Where our food comes from… Croplands (77%) Rangelands, pastures & feedlots (29%) Aquaculture (7%) There are 50,000 plant species that we can eat, yet 14 supply 90% of the worlds calories!!!
Food Sustainability 14 varieties of plants 2/3 of the world survives primarily on corn, wheat & rice alone Small number of species provide for meat & fish This all leads to food specialization Disease Environmental degradation Climate change
Industrialized Agriculture Heavy machinery Goal is to produce more food per area of land Characteristics include high fertilizer use, pesticide use, irrigation, genetic engineering, factory-like conditions Monocultures High resource use
Case Study: Industrialized Food Production in the United States Industrialized agriculture uses about 17% of all commercial energy in the U.S. and food travels an average 2,400 kilometers from farm to plate. Figure 13-7
Traditional Agriculture Labor- intensive Polyculture Usually lower resource use Can have a higher output than Industrialized Less susceptibility to changes
Traditional Agriculture: Low Input Polyculture Many farmers in developing countries use low-input agriculture to grow a variety of crops on each plot of land (interplanting) through: Polyvarietal cultivation: planting several genetic varieties. Intercropping: two or more different crops grown at the same time in a plot. Agroforestry: crops and trees are grown together. Polyculture: different plants are planted together.
SUSTAINABLE AGRICULTURE THROUGH SOIL CONSERVATION Modern farm machinery can plant crops without disturbing soil (no-till and minimum tillage. Conservation-tillage farming: Increases crop yield. Raises soil carbon content. Lowers water use. Lowers pesticides. Uses less tractor fuel.
Contour Farming –sloping your growing crops, etc. You run terraces parallel to the ground to stop soil from running down a steep slope. Plowing and planting crops in rows across, rather than up and down, the sloped contour of the land.
Terracing – (what you use for contour farming.) Dirt goes up to hold the dirt in place. Broad, nearly level terraces that run across the land contour. Helps to retain water for crops at each level and reduce soil erosion by controlling runoff.
SUSTAINABLE AGRICULTURE THROUGH SOIL CONSERVATION Terracing, contour planting, strip cropping, alley cropping, and windbreaks can reduce soil erosion. Figure 13-16
Strip Cropping – a row crop such as corn alternates in strips with another crop that completely covers the soil, reducing erosion. It catches and reduces water runoff and helps prevent the spread of pests and plant diseases.
Cover Cropping (alley cropping) – several crops are planted together in strips or alleys between trees and shrubs that can provide shade (which reduces water loss by evaporation) and helps to retain and slowly release soil moisture.
Irrigation Techniques Conventional center-pivot irrigation- allows 80% of the water input to reach crops Gravity-flow irrigation- Valves that send water down irrigation ditches. Drip irrigation- Can raise water efficiency to 90-95% and reduce water use by 37-70%. Floodplain irrigation- allowing the natural floods to irrigate the crops. Soils in flood zones tend to be nutrient rich and fertile.
The Green Revolution Increased food production using industrialized crop production (heavy machinery) Steps of the Green Revolution 1. Plant monocultures of high yield crops (wheat, corn, rice). Often genetically modified. 2. Use high amounts of fertilizers and pesticides to increase yield 3. Increase the number of crops grown per year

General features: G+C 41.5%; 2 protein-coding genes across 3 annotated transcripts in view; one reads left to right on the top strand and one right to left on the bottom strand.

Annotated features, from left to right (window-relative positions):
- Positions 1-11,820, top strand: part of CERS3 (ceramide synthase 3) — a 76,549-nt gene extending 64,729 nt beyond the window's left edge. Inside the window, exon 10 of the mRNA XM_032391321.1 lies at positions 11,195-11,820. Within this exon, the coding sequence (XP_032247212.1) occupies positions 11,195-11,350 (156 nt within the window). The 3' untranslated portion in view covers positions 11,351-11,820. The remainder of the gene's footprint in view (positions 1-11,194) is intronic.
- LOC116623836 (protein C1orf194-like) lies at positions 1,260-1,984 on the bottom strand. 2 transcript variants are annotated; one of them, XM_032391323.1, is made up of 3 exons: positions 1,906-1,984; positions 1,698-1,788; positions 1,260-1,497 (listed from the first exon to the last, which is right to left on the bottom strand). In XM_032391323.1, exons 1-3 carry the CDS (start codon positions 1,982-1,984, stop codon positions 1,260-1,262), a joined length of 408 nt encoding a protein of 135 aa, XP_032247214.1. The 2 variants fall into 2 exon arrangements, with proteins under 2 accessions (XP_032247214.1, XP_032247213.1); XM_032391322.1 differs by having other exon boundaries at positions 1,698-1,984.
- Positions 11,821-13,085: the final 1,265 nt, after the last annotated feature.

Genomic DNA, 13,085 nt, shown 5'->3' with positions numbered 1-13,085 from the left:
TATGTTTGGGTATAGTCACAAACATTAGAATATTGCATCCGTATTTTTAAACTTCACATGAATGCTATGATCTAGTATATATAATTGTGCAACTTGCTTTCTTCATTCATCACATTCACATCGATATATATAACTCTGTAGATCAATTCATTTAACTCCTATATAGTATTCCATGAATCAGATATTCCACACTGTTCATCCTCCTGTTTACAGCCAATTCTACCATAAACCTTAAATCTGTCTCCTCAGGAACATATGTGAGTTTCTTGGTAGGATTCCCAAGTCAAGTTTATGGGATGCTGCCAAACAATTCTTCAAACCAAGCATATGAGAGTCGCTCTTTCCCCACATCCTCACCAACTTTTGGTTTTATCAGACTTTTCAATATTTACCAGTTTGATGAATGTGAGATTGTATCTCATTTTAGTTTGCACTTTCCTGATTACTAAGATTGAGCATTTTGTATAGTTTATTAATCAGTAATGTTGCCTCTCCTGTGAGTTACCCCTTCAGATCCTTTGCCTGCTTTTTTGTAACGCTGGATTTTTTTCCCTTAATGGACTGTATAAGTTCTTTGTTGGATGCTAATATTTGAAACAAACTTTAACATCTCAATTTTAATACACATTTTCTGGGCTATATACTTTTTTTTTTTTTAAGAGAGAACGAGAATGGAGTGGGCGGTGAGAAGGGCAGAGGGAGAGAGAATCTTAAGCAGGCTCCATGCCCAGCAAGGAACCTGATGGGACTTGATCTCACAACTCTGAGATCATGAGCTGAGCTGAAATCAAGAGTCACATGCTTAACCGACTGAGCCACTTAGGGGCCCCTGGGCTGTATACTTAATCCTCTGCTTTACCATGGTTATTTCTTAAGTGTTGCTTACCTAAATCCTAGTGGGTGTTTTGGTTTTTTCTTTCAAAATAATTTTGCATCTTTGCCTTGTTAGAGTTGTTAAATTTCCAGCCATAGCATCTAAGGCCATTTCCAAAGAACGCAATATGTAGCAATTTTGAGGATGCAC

Meat consumption on the rise Effects: More densely packed feedlots High use of grain and or fish meal Increased need of grain can lead to dependance on other countries
Fig. 13-21, p. 289 Trade-Offs Animal Feedlots AdvantagesDisadvantages Increased meat production Need large inputs of grain, fish meal, water, and fossil fuels Higher profits Concentrate animal wastes that can pollute water Less land use Reduced overgrazing Reduced soil erosion Antibiotics can increase genetic resistance to microbes in humans Help protect biodiversity
PRODUCING MORE MEAT Efficiency of converting grain into animal protein. Figure 13-22
Harmful Environmental Impacts of Agriculture Erosion Degradation of soil Water depletion Water pollution Greenhouse gasses Air pollution Biodiversity loss **according to the EPA, agriculture is responsible for 75% of water quality issues in US rivers & streams
Higher use of Biofuel Biofuel is a renewable energy alternative However, using too much biofuel aggravates the problems brought on by agriculture. Are we replacing one problem with another?
Aquaculture Raising fish in ponds and underwater cages (43%) Helps with over-fishing Decrease contamination (ex. Mercury)
Fig. 13-24, p. 292 Trade-Offs Aquaculture AdvantagesDisadvantages High efficiencyNeeds large inputs of land, feed, and water High yield in small volume of water Large waste output Destroys mangrove forests and estuaries Can reduce overharvesting of conventional fisheries Uses grain to feed some species Low fuel use Dense populations vulnerable to disease Tanks too contaminated to use after about 5 years High profits Profits not tied to price of oil
Purse Seines A large purse-like net is put into the ocean and is then closed like a drawstring purse to trap the fish. Tuna is a fish typically caught in purse seines Dolphins are a by-catch of purse seines
Long-line fishing Lines are put out that can be up to 80 miles long w/ thousands of baited hooks on them. These are left out free- floating for days and then the boat comes back and picks them up. Pilot whales, dolphins, sea turtles, and birds are by-catch of this technique.
Drift-net fishing Each net hangs as much as 50 feet below the surface and up to 34 miles long. Anything that comes into contact w/ these nearly invisible nets are entangled. This leads to overfishing Many unwanted fish and marine mammals, turtles and seabirds are caught.